Organise Your Wardrobe Like a Pro with These Tips

 

Whether you’re shopping around for new wardrobes in Perth or are simply looking to tidy up the the clothes in an existing one, getting organised is a major undertaking. Challenging or not, this task is well worth it. With your clothing well-organised, you’ll be able to find the clothes and accessories you need faster and with significantly less hassle.

We’ve written in the past about the benefits of maximising wardrobe space or even remodelling your wardrobe. In this post, we’re going to focus on the details of how to actually reorganise your wardrobe from the ground up. To simplify matters, we’ve organised all of this information into a step by step checklist.

 

 

Use this Checklist to Organise Your Wardrobe and Clothing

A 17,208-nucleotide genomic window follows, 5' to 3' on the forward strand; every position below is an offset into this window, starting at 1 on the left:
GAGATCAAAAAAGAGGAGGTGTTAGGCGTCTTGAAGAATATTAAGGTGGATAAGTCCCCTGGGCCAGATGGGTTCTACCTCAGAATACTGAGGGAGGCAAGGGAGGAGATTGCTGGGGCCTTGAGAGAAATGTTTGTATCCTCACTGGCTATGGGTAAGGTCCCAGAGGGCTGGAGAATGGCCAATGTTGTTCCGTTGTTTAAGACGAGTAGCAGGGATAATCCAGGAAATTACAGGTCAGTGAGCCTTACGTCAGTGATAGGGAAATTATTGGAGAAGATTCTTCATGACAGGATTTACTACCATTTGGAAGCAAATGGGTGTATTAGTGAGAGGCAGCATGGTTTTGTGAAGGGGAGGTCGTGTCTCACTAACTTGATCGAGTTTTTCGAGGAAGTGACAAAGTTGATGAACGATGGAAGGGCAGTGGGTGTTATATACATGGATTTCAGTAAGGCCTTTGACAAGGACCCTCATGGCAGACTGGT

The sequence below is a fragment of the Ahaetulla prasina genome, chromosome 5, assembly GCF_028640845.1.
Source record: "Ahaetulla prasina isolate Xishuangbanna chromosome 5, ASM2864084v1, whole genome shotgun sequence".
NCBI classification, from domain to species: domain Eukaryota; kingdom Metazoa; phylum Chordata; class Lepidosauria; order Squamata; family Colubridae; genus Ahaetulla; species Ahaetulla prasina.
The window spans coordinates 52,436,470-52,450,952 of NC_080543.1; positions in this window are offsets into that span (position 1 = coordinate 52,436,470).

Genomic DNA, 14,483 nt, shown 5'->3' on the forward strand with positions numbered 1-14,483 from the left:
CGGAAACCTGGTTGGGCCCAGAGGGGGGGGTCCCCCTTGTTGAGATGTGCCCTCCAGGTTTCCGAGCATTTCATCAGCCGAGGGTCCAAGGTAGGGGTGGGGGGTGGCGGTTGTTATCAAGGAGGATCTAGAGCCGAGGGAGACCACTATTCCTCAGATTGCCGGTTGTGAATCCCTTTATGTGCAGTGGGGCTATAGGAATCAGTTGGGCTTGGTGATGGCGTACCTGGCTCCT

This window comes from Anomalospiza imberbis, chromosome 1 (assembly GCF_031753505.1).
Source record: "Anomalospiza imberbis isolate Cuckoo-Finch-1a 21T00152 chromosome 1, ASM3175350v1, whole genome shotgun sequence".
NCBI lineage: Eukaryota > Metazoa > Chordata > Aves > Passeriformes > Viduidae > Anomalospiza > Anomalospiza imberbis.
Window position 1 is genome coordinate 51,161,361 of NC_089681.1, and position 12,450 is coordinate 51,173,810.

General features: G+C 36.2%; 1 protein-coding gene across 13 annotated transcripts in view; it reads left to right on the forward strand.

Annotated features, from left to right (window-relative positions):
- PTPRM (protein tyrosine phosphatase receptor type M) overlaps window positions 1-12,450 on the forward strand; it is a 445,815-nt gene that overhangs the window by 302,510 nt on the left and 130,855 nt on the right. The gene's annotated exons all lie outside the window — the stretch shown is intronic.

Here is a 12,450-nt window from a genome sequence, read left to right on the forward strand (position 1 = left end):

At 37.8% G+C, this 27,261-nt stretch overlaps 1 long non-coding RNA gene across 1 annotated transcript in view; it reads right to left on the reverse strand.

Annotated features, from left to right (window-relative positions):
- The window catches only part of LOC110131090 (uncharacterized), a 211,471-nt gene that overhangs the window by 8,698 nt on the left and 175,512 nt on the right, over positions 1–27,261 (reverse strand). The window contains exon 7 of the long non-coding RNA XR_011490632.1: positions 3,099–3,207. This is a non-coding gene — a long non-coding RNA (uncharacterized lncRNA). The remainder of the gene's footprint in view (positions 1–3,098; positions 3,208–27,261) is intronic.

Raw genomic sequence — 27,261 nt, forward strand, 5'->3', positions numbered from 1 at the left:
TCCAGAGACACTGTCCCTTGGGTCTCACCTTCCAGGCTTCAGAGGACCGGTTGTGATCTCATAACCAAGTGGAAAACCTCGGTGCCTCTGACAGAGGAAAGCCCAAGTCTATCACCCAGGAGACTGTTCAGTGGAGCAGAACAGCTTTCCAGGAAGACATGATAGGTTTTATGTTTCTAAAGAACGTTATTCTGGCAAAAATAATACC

• Begin with a thorough purge of your current wardrobe. Go through and eliminate anything that you no longer need. Some articles of clothing may have worn out. Others may not fit anymore. Regardless, if you aren’t likely to wear it, then it doesn’t belong in your wardrobe.

Pro Tip: Peter Walsh offers a fantastic strategy for culling un-needed clothing from your wardrobe (published here on Oprah.com). He recommends hanging all of your clothes up in the wardrobe so that the hangers face backwards. When you wear a particular article of clothing, return it to the closet with the hanger facing the opposite direction. After a few months, the direction of hangers in your wardrobe will reveal which clothes you simply do not wear anymore.

    • After you’ve removed those items that you no longer wear, it’s time to go through the clothing that remains and take measurements. You’ll be measuring the hanging space required on a single rod needed to accommodate the clothing. This figure is expressed in linear centimetres – or the number of centimetres along the rod occupied by hanging a particular group of clothes.
    • Measure Separates – Take all of the garments that are selected and worn separately from others, line them up on a hanging rod and measure the linear centimetres required.